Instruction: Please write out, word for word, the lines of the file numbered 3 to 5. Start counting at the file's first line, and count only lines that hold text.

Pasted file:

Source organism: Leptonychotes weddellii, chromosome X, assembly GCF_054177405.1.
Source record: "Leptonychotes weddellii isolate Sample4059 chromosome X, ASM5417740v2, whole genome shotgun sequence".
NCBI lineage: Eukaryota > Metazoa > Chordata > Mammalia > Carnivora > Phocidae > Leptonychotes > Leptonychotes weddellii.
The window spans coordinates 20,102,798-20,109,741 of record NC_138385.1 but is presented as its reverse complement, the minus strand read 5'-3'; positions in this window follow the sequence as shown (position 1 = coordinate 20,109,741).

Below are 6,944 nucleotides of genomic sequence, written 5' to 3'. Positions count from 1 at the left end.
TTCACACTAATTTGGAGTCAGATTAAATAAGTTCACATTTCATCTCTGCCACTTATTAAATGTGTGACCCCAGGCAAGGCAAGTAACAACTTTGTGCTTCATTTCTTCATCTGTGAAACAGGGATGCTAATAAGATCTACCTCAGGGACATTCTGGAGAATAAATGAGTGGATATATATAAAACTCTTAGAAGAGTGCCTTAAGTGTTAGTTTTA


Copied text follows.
NCBI lineage: Eukaryota > Metazoa > Chordata > Mammalia > Carnivora > Phocidae > Leptonychotes > Leptonychotes weddellii.
The window spans coordinates 20,102,798-20,109,741 of record NC_138385.1 but is presented as its reverse complement, the minus strand read 5'-3'; positions in this window follow the sequence as shown (position 1 = coordinate 20,109,741).

Below are 6,944 nucleotides of genomic sequence, written 5' to 3'. Positions count from 1 at the left end.